The legacy of the McLaren F1, even now, cannot be overstated: “without it, we wouldn’t be here today” as one McLaren Automotive engineer put it to me. Of course, its towering performance is the headline act but this level of innovation, obsession, engineering and sheer genius will never been seen again.
It couldn’t be. Not now, not ever. In a world now ruled by accountants and health-and-safety legislation and the need to be seen to be responsible, it simply couldn’t be.
But back in 1988 the world was so benign that someone like Gordon Murray could pitch the idea of a three-seat supercar to Ron Dennis in an airport lounge with a rough ‘n’ ready sketch. That Ron said yes wasn’t a surprise. Gordon was, back then, merely an automotive demi-God, and demi-Gods are prone to boredom and to complacency. Gordon’s cars ruled the rarified world of Formula One but there was an itch that he had yet to scratch, an itch that had been building for a lifetime. If Ron had said ‘no’ then Gordon probably wouldn’t have left McLaren but he might have done and that was enough to persuade Ron to give him free rein, to indulge him, to let him scratch that itch in a McLaren workshop. The fact was that McLaren needed Gordon more than Gordon needed McLaren.
A central driving position would be unconscionable now, but back then it was the key to Gordon’s dream. It was the answer to a question that no one had ever thought to ask. It allowed for perfect packaging, compact dimensions, and as much luggage space as anyone would ever need. It made, in short, perfect sense so Gordon made it happen.
Gordon also ignored the sort of received wisdom that everyone else accepted without question. Take braking, for example. Anti-lock brakes saved lives so everyone was in a rush to fit them, ignoring the fact that they also add weight and complexity and dilute the driving experience. These things mattered to Gordon, and he trusted that the sort of people who would buy his car would know what they were doing, so he didn’t fit them. After flirting unsuccessfully with composite brakes he eventually settled on a quartet of huge cross-drilled steel discs, clamped by the most exquisite one-piece, four-pot Brembo calipers you’ll ever set eyes on. Of course, you don’t need me to tell you that there was no servo assistance.
Nor did Gordon fit a radio, simply because he never listened to one. And when the chaps from Kenwood came to Woking to tell him that it simply couldn’t make a lighter in-car entertainment system, Gordon stalled them (he was trying to explain why he didn’t need a separate balance control without giving away the fact that his still-secret car was going to have a central driving position) and after an hour he returned the amplifier that the guys from Kenwood had brought with them; he had had it machined and pared down by the Formula One guys, just to prove that it could be done.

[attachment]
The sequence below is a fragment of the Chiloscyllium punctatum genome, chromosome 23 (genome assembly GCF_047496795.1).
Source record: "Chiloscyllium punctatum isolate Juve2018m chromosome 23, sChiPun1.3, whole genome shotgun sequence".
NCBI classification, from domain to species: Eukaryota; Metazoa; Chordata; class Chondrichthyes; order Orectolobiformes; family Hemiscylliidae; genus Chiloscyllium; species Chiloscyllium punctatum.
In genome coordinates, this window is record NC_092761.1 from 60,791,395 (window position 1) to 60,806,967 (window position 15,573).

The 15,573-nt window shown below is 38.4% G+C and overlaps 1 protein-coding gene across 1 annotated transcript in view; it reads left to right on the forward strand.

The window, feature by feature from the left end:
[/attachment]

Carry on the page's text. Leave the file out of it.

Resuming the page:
Because Gordon isn’t the sort of bloke to accept ‘no’ for an answer. This probably made him a bit of a pain to work for but his team loved him, mainly because they were a team. He gathered together a number of cars for benchmarking including a Porsche 959 (“technologically interesting but very sterile” apparently) and Nick Mason’s Ferrari F40, and made sure to take everyone out for a spin to help them understand exactly what he was thinking. And by everyone, I mean everyone; even June the tea lady went along for a ride.
While Gordon benchmarked some of the world’s best and most expensive cars he didn’t copy them. There was simply no point because nothing was as good as the car he wanted to build.
Well, nothing until the Honda NSX, which blew Gordon’s mind. The NSX’s ease of use, ride, handling, perfect visibility, heating and ventilation, and rifle-bolt gear-change became the new benchmark (rumour has it that the F1’s gear linkage bears an uncanny resemblance to that of the Honda…). He even ran one as his company car and loved it.
Interestingly, the McLaren F1 still holds its own, even now and even within the company itself. The designers at McLaren Automotive still turn to the F1 for inspiration, gathering around one of the three that sit on The Boulevard at the McLaren Technology Centre in Woking, coffee in hand to see how Gordon and his team solved a similar problem all those years ago.
Mind you, the problems might be similar but the lack of legislation and the F1’s an unlimited budget meant that problem solving was much easier back then. Take the 6.1-litre, 48-valve, V12 BMW engine, for example. It produces incredible power – upwards of 627bhp and 480lb/ft of torque – and revs to 7,500rpm. As a consequence, it produces an incredible amount of heat but that’s OK, because when your budget is unlimited you just call NASA and order a few rolls of gold foil to use as insulation.